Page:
I'm standing in front of the Legislature grounds. Around me are a hundred others, dressed in the same traditional Naval Blue Uniform. My feet are fifteen inches apart, angled out fifteen degrees from front. My rifle slopes up from my right toe to my left hand. The guard commander, his sword in its scabbard, gives us our final pep talk. Behind us, the A-Gun crew forms up and loads their saluting cannon.

Suddenly, the band finishes tuning. Our executive officer nods to the other officers, and begins marching towards the Admiral. The guard is called to attention. We bring our rifles to the slope position. We check our bayonettes in their scabbards. We are ready.

March on the HMCS Quadra Ceremony of the Flags

The XO's voice rings out over the lawns. Crisply, the guard commander replies. Aye aye, Sir. The band plays a stirring fanfare. Then there is silence. Again the guard commander speaks.

Her Majesty's Canadian Ship Quadra Ceremony of the Flag! By the right, Quick March.

As we take our first step, the A-Gun fires. The band begins playing Alford's Voice of the Guns. We advance onto the grounds. Our flags fly freely. We form up on the lawns, in front of the population of Victoria.

We halt. Even on the lawn, the sound of almost two hundred feet coming down is audible. The fifty-piece band is now in the centre of the lawn, next to the fountain. Behind them, unnoticed, the guard and colour party await our turn in the limelight. Off to either side, the two gun crews stand in silence.

The band marches to the front of the lawn in quick time. Then, facing left across the grounds, they halt. The drum major lowers his mace, then slowly raises it to the sound of a drumroll. It reaches its peak, then lowers in front of his face. Silence. A quick motion with the mace signals the bass drum to give four beats. The band troops in slow time, to the music of By Land and Sea. They reach the far side, then return. Suddenly, they break to quick time, sounding off the Quadra March, our Ship's marching tune.

The band returns to its starting position. But as the band halts, the drummers continue marching. Twenty paces away from the band, they too halt. They sound a drummer's call, ending in a salute to the Admiral. Then they march back, but the trumpets, acting as buglers march to the fore. The stirring notes of the Last Post play over the crowd, a tribute to those who have fallen in battle. Then they, too, return to the band.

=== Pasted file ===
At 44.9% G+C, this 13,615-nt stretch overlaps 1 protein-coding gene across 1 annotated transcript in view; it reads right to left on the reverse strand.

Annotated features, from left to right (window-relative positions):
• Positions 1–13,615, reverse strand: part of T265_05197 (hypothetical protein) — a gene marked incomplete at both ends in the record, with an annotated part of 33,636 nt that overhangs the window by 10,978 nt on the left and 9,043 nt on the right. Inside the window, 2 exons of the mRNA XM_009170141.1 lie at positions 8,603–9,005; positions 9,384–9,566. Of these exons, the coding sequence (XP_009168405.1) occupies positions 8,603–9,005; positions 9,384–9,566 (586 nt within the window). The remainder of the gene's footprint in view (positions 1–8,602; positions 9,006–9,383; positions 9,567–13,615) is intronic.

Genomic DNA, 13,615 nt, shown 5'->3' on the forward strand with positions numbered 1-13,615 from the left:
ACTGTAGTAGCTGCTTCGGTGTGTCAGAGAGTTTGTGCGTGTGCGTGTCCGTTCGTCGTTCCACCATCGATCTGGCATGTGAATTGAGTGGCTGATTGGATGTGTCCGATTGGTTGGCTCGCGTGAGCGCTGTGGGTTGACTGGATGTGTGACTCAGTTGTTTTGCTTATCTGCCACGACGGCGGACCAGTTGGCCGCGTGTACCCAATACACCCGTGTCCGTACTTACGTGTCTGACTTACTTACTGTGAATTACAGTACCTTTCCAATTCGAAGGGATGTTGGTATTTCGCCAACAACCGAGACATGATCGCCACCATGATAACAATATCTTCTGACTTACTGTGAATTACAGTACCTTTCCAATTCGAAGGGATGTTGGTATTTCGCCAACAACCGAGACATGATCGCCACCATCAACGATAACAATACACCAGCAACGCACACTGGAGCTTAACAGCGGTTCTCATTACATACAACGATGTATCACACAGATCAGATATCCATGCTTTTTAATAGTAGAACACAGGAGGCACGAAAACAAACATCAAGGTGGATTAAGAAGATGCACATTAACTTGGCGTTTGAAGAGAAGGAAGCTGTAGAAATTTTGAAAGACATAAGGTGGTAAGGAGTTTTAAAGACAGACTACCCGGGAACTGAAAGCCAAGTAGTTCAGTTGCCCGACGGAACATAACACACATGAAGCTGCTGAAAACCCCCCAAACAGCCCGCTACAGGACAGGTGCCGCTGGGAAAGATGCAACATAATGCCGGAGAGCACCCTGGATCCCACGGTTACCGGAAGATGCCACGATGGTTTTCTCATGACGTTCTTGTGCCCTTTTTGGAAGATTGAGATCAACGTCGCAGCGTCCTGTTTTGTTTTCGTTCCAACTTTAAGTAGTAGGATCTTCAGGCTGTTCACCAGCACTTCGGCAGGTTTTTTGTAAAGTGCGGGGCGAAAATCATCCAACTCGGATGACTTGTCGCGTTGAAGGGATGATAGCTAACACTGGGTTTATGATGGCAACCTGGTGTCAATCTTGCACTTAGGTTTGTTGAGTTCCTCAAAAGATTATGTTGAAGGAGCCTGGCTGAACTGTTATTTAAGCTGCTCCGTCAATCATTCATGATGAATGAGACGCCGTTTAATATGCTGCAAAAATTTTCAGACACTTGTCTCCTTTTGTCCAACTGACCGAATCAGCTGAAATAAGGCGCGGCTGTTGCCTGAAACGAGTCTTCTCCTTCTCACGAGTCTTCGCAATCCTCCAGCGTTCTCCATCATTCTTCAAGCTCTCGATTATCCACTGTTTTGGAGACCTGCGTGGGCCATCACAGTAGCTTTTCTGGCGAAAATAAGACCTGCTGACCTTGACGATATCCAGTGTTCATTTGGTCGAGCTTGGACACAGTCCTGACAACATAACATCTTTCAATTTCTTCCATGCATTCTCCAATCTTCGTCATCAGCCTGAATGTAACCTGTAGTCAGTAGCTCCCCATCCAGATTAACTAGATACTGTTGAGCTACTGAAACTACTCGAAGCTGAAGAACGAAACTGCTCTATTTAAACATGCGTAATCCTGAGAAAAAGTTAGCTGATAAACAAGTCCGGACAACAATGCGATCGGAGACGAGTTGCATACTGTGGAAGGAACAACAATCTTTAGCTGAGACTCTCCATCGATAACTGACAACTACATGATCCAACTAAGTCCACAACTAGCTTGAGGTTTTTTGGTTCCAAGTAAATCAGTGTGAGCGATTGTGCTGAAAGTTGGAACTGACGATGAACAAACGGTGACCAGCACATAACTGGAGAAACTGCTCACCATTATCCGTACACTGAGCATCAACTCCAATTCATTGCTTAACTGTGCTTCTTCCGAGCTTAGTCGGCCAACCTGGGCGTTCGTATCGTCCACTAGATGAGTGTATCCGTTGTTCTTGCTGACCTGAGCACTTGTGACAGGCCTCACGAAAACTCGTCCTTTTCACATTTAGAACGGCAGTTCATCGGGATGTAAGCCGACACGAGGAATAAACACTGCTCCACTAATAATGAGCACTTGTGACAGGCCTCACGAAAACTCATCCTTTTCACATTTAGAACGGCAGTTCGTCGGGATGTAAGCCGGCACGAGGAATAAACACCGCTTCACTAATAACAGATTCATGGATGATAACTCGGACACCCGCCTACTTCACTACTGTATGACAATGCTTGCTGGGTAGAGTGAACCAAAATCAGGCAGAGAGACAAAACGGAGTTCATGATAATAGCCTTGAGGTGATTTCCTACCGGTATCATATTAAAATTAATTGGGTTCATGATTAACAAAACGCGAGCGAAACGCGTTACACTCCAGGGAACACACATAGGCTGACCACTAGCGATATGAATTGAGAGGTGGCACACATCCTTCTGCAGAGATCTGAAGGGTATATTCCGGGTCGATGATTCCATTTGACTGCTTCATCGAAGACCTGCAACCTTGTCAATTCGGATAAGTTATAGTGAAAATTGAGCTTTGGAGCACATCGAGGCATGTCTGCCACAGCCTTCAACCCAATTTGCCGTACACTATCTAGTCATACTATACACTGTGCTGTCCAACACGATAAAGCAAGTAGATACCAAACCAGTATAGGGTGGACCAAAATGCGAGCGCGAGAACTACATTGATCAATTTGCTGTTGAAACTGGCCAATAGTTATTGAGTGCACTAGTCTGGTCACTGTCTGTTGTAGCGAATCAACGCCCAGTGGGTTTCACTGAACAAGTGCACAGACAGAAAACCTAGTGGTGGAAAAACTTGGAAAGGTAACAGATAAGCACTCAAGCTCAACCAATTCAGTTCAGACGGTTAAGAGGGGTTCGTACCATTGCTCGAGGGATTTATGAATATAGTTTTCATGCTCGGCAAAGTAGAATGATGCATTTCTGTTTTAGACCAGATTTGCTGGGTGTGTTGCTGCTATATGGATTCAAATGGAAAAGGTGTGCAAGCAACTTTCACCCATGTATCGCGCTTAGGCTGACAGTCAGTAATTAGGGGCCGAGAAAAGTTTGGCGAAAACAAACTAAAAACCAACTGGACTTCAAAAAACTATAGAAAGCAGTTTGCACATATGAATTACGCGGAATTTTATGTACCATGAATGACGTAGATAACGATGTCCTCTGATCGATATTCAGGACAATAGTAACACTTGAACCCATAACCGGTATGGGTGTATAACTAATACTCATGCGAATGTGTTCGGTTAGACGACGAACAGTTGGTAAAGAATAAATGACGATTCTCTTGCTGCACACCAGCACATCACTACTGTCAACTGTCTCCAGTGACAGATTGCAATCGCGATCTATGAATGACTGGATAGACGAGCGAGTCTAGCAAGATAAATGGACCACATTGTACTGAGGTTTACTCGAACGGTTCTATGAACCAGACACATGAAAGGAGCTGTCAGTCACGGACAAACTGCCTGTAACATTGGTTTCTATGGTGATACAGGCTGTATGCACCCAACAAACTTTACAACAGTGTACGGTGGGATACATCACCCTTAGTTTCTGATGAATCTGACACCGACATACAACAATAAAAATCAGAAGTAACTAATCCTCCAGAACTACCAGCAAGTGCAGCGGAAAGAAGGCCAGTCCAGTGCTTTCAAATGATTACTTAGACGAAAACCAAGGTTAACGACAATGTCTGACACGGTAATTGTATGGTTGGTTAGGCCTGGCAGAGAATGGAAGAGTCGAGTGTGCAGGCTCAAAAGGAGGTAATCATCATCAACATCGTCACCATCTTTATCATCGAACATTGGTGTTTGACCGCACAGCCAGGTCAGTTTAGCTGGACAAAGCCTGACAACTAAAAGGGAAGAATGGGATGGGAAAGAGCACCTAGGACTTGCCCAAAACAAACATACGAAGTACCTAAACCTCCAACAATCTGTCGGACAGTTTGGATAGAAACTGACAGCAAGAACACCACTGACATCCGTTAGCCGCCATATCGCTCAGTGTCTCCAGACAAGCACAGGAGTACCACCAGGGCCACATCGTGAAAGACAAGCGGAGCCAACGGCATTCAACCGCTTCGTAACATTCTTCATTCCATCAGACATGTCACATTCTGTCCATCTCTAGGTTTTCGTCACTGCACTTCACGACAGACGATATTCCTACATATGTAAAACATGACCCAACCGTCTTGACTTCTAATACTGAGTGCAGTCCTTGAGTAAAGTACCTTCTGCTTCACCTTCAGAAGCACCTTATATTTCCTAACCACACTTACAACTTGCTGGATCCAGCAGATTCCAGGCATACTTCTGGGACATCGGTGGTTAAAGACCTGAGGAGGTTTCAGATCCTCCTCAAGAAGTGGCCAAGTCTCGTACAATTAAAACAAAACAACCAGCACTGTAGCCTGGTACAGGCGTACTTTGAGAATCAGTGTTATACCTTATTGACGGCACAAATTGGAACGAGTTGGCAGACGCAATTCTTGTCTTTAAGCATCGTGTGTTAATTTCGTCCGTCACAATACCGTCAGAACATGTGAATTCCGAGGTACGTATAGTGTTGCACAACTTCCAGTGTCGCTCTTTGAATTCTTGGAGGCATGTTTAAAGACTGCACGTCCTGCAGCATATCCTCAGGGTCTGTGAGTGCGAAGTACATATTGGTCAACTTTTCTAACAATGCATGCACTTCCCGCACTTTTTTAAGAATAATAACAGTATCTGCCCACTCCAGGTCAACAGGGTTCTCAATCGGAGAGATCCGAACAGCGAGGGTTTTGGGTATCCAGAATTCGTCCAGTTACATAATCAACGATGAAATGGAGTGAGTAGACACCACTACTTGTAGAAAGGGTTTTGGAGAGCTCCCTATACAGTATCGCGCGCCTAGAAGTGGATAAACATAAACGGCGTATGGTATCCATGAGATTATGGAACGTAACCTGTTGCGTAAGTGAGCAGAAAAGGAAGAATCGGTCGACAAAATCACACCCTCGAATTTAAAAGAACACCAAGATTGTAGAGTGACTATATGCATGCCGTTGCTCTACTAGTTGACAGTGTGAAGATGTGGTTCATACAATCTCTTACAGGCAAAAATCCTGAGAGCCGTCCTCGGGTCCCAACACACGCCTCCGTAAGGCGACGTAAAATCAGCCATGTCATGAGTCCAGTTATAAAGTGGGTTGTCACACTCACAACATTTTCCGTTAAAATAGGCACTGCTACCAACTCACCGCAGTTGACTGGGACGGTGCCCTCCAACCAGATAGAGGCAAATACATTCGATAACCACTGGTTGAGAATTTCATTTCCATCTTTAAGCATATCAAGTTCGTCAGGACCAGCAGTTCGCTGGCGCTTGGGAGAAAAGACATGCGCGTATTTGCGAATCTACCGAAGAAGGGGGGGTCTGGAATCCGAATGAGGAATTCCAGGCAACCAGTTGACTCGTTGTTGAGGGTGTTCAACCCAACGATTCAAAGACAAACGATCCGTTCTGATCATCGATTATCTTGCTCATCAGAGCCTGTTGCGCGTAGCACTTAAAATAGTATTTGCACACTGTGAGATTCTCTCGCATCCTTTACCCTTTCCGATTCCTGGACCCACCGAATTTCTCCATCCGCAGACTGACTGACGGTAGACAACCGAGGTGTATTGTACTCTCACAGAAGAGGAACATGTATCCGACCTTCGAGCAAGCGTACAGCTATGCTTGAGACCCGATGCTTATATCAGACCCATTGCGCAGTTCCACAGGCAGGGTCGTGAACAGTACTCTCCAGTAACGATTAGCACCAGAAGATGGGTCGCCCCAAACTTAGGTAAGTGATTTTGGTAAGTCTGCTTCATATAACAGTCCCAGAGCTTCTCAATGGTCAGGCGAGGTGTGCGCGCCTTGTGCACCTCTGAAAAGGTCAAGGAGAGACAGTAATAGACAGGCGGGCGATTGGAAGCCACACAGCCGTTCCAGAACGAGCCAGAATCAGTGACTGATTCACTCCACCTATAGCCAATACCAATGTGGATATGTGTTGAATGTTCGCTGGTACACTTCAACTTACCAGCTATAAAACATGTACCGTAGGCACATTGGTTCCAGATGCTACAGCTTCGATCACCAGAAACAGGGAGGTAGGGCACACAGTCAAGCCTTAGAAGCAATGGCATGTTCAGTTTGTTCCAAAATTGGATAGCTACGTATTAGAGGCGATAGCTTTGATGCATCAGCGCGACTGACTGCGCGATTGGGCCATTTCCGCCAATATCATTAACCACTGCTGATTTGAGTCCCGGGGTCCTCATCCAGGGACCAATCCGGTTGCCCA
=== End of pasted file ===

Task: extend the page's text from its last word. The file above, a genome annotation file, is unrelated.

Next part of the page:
Now, it is our turn. The drums again beat, and the guard splits down the centre. We come to the front on each side of the band, presenting our bayonettes to the reviewing officers before affixing them to our rifles. We arrive at the front of the parade as the gun crews load their cannons. Then, having proved their existance, we remove our bayonettes. Three volleys are fired, a tribute to the tradition of firing weapons to prove to the enemy that your fort is armed. We then re-affix the bayonettes, and salute the Colours. Ten provincial flags, three territorial flags, the Canadian flag, and the Naval Ensign troop to the music of our original anthem, The Maple Leaf Forever. As they troop, the cannons fire nineteen times in salute to the flags.

Again, we remove our bayonettes. We "rest on our arms", placing the muzzle of the weapon on our toe, with our hands on the butt. All heads are bowed, as the band plays the evening hymn. After the hymn, a moment of silence, broken when a voice calls out. Five minutes to Sunset, Sir

We bring our rifles back up and affix bayonettes. Four minutes have passed. One minute to Sunset, Sir We present arms to the flags. The bugle call of Sunset is played to band accompaniment. The National Anthem, O Canada, is played, followed by God Save the Queen. We slope arms, and the guard commander reports to the Admiral, requesting permission to march past.

Permission is granted. The guard commander resumes his post, and announces it: Her Majesty's Canadian Ship Quadra will march past in slow and quick time. Left and Right...Turn


The members of the Colour Party turn either left or right to face centre. The guard turns left and right to face away from centre. Again, the commander. Her Majesty's Canadian Ship Quadra, by the right, slow...March


The guard and colours march past, as the band plays on. As we pass centre, we salute the Admiral. The Admiral salutes the flags, which are now between the two halves of the guard. As we reach the back of the grounds, the band signals. Now, the entire Ship's Company is marching at quick time. As the band plays, one hundred fifty cadets sing Heart of Oak. We find ourselves accompanied by several members of the crowd, most of whom have ties to the Navy.

Forty-five minutes after it began, the Ceremony of the Flags has ended. Physically and emotionally exhausted, we collapse in the busses. The highlight of the Cadet year has ended. But the memories remain. Forever.

It has been seven years since I last participated in the Ceremony. I remember every detail of it.